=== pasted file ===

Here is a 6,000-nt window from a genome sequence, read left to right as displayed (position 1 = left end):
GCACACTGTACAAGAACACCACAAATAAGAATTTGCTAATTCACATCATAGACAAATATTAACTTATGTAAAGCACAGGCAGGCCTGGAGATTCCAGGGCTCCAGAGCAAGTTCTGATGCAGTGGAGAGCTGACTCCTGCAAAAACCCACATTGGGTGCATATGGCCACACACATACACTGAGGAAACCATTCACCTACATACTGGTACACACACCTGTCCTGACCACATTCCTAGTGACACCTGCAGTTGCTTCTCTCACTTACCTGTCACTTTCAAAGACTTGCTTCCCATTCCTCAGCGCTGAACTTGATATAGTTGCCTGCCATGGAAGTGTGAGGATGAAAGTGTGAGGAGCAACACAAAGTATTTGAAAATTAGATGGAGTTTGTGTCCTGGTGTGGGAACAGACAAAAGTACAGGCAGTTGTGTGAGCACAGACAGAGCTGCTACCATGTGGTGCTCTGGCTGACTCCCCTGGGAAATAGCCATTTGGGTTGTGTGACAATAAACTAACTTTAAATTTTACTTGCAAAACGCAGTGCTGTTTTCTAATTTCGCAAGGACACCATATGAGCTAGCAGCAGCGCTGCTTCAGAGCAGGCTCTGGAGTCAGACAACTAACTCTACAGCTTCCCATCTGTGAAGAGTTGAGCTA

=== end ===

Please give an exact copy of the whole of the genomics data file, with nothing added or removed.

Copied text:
Here is a 6,000-nt window from a genome sequence, read left to right as displayed (position 1 = left end):
GCACACTGTACAAGAACACCACAAATAAGAATTTGCTAATTCACATCATAGACAAATATTAACTTATGTAAAGCACAGGCAGGCCTGGAGATTCCAGGGCTCCAGAGCAAGTTCTGATGCAGTGGAGAGCTGACTCCTGCAAAAACCCACATTGGGTGCATATGGCCACACACATACACTGAGGAAACCATTCACCTACATACTGGTACACACACCTGTCCTGACCACATTCCTAGTGACACCTGCAGTTGCTTCTCTCACTTACCTGTCACTTTCAAAGACTTGCTTCCCATTCCTCAGCGCTGAACTTGATATAGTTGCCTGCCATGGAAGTGTGAGGATGAAAGTGTGAGGAGCAACACAAAGTATTTGAAAATTAGATGGAGTTTGTGTCCTGGTGTGGGAACAGACAAAAGTACAGGCAGTTGTGTGAGCACAGACAGAGCTGCTACCATGTGGTGCTCTGGCTGACTCCCCTGGGAAATAGCCATTTGGGTTGTGTGACAATAAACTAACTTTAAATTTTACTTGCAAAACGCAGTGCTGTTTTCTAATTTCGCAAGGACACCATATGAGCTAGCAGCAGCGCTGCTTCAGAGCAGGCTCTGGAGTCAGACAACTAACTCTACAGCTTCCCATCTGTGAAGAGTTGAGCTA